- John Quincy Adams Brackett, Former Massachusetts Governor
- William Stanley Braithwaite, writer, poet and literary critic. Won Spingarn Medal in 1918.
- Christopher Castellani, writer
- Andrew Chaikin, space journalist and author of A Man on the Moon, on which HBO based a miniseries
- Haroutioun Hovanes Chakmakjian, chemistry professor, Armenian scholar, and father of Alan Hovhaness
- Dane Cook, comedian & actor
- Robert Creeley, poet (1926–2005)
- Cyrus E. Dallin, sculptor (1861–1944), best known for the Appeal to the Great Spirit sculpture in front of the Museum of Fine Arts, Boston (see picture)
- Adio diBiccari, sculptor
- Joshua Eric Dodge, Wisconsin Supreme Court
- Olympia Dukakis, actress, Academy Award winner (b. 1931)
- Bob Frankston, co-inventor of Visicalc, the first electronic spreadsheet
- Roy J. Glauber, Nobel Prize winner (Physics), 2005
- Katy Grannan, photographer
- George Franklin Grant, first black graduate of Harvard Dental School and inventor of a type of golf tee
- Deborah Henson-Conant, Grammy-nominated harpist
- Mike Holovak, former quarterback with the Boston Patriots
- Alan Hovhaness, composer (1911–2000)
- Timothy Hutton, Actor, youngest winner of an Academy Award for Best Supporting Actor
- John A. "Johnny" Kelley, Boston Marathon winner, 1935 and 1945, Olympian athlete
- Richard Lennon, Roman Catholic bishop
- J. C. R. Licklider, computer scientist (1915–1990)
- William J. McCarthy, President of the International Brotherhood of Teamsters (IBT)
- Eugene Francis McGurl, US Army Air Forces 95th Bomb Sq., 17th Bomb Grp Navigator who flew with Crew 5 in General Jimmy Doolittle's famous "Thirty Seconds over Tokyo" raid in World War II.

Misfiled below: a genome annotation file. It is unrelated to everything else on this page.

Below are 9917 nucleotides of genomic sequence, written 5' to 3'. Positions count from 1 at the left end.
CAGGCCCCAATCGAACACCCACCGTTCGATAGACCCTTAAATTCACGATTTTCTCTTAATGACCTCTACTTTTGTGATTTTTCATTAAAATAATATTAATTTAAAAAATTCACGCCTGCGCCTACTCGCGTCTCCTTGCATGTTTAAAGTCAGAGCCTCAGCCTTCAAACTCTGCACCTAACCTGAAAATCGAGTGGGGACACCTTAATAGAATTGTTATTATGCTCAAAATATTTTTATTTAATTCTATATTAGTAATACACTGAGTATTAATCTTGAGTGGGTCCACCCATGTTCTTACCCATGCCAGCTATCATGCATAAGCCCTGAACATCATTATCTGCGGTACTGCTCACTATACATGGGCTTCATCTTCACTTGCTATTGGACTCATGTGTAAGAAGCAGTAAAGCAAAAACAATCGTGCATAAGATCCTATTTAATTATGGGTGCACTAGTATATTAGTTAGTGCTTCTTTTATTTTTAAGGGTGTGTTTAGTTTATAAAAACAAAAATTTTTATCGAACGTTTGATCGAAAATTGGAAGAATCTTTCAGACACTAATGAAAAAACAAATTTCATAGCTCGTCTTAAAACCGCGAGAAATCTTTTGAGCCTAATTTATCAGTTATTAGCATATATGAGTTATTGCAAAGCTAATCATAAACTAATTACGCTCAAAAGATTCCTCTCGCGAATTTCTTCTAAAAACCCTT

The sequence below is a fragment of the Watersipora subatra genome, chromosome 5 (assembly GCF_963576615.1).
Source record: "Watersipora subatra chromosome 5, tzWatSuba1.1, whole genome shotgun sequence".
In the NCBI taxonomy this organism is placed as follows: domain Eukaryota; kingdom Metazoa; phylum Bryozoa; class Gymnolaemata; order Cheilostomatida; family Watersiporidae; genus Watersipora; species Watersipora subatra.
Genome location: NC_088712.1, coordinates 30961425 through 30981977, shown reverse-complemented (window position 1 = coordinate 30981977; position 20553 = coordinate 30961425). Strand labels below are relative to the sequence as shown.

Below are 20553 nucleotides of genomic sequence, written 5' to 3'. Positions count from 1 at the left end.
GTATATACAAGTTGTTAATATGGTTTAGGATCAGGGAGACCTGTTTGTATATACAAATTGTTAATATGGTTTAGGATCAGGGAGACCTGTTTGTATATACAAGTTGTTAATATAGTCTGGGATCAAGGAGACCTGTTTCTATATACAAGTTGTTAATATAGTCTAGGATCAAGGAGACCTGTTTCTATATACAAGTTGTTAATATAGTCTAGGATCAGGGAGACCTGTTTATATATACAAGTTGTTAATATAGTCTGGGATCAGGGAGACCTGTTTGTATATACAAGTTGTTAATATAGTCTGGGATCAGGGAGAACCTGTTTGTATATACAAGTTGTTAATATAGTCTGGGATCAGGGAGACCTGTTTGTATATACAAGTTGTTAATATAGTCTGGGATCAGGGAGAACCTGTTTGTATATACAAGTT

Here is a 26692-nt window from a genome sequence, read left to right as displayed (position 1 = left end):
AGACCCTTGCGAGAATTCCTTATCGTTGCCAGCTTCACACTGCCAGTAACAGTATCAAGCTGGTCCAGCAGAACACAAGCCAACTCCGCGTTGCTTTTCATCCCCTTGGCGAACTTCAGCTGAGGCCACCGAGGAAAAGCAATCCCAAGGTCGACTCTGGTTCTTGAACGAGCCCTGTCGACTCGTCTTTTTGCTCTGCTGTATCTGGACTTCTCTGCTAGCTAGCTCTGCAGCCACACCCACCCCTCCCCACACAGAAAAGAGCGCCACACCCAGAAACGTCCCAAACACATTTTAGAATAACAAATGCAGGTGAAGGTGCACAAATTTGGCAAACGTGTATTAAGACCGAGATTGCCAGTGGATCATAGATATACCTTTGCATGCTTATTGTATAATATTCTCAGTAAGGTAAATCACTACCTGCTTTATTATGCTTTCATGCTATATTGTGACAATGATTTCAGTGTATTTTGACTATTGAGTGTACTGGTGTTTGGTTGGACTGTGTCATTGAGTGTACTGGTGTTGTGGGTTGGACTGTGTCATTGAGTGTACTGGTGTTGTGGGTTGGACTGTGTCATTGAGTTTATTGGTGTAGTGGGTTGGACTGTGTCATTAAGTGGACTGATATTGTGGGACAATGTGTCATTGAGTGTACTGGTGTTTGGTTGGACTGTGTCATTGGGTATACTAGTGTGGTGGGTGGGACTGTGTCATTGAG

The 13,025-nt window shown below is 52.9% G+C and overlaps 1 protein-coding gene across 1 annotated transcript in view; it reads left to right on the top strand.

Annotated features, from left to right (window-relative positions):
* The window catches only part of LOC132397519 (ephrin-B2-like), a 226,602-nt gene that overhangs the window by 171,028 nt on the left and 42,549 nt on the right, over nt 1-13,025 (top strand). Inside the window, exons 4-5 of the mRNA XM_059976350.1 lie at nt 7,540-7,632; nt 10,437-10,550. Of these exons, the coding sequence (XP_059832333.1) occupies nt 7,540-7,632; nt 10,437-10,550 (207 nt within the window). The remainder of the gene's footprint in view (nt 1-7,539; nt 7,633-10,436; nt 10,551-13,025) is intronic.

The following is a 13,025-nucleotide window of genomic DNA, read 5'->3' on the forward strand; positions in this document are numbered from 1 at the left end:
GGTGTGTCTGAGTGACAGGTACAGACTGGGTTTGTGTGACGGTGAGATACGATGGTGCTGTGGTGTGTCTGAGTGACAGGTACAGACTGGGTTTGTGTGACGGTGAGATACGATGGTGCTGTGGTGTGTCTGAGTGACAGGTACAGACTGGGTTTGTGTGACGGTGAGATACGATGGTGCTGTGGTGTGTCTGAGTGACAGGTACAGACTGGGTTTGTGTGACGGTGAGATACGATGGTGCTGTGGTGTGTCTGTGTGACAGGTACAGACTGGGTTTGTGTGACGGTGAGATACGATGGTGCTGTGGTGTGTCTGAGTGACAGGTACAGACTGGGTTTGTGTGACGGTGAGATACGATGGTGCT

- Tom McNeeley, Jr., former heavyweight contender who challenged Floyd Patterson for the heavyweight title in Toronto in 1961
- Eileen Myles, poet, novelist
- John Francis Paramino, sculptor, best known for "The Founder's Memorial" in Boston Common, commissioned for Boston's tercentenary (1630–1930)
- Andy Powers, former Boston College hockey player and minor league hockey player
- David Powers, former Special Assistant to US President John F. Kennedy
- Hilary Putnam (b. 1926), philosopher, mathematician and computer scientist, professor emeritus at Harvard
- Herb Reed, vocalist and founding member of The Platters
- Ron Rivest, cryptographer (b. 1947)
- Bill Robertie, backgammon, chess and poker player and author
- Dave "Chico" Ryan, bassist of Sha Na Na
- Whitney Smith, vexillologist and designer of the flag of Guyana.
- Chris Smither, blues guitarist/singer
- Mark J. Sullivan, Director of the United States Secret Service
- John Townsend Trowbridge, writer (1827–1916)
- Samuel Whittemore, elderly soldier in the Battle of Lexington and Concord
- Alan Wilson (musician), (1943–70), also known as Alan "Blind Owl" Wilson; singer, songwriter, leader of Canned Heat
- Samuel Wilson, meat-packer (1766–1854), namesake of "Uncle Sam"
- Tom Yewcic, former quarterback with the Boston Patriots from 1961–66, and former catcher for the Detroit Tigers; only person ever to play two professional sports at Fenway Park.
Arlington in popular culture
- Two feature films have been shot partially in Arlington: The Out-of-Towners, starring Steve Martin and Goldie Hawn, and Once Around, starring Richard Dreyfuss and Holly Hunter.